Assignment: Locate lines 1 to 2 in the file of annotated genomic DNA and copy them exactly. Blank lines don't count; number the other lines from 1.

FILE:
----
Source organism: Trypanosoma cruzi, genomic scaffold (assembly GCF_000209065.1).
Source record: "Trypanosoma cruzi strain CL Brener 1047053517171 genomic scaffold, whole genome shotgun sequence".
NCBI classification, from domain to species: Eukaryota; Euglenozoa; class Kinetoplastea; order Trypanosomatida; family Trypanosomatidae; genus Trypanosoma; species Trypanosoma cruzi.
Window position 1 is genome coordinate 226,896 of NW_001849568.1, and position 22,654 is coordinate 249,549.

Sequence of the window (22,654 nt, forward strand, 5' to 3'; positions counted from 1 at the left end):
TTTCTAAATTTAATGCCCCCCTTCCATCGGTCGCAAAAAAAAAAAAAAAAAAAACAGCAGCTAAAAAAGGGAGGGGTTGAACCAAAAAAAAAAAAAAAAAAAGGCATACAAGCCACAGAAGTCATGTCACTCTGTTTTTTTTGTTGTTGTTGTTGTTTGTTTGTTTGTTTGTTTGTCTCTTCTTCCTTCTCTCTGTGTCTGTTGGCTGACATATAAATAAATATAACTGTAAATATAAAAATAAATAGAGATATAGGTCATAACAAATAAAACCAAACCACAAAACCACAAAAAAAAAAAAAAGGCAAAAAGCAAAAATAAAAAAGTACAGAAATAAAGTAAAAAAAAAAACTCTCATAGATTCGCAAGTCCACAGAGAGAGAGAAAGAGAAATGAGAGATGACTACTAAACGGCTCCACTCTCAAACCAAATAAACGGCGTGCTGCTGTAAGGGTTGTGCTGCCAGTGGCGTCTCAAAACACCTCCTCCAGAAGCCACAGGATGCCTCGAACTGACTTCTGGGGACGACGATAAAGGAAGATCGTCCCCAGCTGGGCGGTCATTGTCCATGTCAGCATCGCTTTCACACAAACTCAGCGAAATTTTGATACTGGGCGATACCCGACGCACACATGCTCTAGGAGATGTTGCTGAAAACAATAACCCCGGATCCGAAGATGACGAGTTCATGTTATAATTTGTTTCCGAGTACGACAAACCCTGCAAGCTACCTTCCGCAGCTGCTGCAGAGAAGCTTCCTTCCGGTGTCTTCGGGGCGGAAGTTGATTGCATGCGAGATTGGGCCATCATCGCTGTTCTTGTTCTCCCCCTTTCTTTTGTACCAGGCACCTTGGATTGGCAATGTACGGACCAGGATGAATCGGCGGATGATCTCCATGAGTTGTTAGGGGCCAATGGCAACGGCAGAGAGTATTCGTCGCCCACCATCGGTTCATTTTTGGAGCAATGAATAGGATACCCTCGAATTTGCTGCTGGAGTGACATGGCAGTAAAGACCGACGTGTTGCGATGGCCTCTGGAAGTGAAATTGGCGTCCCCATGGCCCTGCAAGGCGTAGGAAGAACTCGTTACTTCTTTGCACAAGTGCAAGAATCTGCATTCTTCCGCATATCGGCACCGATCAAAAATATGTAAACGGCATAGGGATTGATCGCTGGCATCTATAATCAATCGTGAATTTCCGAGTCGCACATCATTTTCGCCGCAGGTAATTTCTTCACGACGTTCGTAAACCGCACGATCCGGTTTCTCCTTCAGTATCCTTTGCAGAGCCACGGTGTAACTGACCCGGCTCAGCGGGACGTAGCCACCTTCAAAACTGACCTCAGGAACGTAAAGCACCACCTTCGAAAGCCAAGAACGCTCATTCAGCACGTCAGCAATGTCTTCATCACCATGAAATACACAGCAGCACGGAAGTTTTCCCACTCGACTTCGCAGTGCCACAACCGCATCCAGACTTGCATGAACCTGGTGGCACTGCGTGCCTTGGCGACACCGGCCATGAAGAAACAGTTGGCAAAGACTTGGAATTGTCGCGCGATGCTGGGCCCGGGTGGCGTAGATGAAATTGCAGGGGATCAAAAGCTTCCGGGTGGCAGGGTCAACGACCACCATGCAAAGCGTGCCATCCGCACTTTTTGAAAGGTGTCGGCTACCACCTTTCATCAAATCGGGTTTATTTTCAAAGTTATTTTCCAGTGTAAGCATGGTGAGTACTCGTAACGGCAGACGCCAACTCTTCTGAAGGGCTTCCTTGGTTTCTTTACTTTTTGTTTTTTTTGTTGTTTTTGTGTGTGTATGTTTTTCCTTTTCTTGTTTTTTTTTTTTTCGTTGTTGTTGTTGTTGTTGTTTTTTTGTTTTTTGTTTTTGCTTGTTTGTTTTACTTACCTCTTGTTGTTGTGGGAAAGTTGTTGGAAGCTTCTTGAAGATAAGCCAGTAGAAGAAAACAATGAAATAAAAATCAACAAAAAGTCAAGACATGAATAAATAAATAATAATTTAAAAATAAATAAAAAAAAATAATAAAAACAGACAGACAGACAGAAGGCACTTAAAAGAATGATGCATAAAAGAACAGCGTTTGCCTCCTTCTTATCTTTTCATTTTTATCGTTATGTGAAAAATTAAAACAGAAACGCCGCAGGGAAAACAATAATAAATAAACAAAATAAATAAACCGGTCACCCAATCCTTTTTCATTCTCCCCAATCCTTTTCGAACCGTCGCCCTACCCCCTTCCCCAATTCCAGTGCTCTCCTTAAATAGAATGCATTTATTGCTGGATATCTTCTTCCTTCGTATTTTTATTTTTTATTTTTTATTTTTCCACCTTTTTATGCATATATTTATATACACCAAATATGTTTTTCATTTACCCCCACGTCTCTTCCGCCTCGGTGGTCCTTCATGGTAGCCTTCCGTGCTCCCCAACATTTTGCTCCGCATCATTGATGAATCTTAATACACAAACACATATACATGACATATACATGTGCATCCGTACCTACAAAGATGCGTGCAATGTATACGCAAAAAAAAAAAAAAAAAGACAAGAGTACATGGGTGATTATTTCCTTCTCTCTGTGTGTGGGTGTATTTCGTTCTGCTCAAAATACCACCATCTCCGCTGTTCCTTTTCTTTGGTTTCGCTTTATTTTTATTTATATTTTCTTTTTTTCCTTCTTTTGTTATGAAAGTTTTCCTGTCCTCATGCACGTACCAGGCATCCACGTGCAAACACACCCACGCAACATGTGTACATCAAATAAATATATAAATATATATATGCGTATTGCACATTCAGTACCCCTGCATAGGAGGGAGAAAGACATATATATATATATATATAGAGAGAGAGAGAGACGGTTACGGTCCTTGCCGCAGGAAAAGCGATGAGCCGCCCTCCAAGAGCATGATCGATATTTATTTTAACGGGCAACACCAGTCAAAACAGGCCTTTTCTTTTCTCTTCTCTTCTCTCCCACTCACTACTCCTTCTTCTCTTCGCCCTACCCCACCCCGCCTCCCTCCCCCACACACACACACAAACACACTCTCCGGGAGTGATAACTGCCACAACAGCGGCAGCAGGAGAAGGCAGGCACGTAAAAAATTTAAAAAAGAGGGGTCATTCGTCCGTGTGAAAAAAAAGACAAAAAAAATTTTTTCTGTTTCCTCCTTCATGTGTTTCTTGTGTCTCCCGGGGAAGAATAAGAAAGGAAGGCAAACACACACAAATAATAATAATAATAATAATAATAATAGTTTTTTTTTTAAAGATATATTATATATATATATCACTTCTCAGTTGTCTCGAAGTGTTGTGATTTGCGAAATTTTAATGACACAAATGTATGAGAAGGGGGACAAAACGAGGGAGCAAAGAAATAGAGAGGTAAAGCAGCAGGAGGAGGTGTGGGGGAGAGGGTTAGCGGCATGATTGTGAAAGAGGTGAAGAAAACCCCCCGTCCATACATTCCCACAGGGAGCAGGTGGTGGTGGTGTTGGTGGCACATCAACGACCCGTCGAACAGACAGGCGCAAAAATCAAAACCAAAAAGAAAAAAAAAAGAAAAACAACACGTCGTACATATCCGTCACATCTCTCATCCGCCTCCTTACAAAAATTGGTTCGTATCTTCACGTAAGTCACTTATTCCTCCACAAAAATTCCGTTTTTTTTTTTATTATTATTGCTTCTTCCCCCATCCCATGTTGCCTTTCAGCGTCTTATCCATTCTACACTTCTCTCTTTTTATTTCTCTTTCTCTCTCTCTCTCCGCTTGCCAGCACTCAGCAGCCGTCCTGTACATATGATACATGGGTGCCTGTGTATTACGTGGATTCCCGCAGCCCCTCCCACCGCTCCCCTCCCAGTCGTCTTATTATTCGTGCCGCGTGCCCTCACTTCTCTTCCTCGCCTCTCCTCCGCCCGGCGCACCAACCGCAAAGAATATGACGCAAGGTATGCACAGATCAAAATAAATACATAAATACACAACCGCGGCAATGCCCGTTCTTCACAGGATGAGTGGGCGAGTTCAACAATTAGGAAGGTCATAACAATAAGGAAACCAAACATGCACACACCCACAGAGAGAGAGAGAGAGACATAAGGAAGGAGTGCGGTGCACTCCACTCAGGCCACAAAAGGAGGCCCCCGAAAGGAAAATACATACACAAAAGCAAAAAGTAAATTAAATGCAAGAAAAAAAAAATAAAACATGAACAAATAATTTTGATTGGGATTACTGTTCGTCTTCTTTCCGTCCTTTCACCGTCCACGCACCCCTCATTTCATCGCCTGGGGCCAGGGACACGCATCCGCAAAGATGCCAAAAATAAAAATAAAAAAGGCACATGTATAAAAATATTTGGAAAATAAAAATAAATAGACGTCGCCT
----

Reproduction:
Source organism: Trypanosoma cruzi, genomic scaffold (assembly GCF_000209065.1).
Source record: "Trypanosoma cruzi strain CL Brener 1047053517171 genomic scaffold, whole genome shotgun sequence".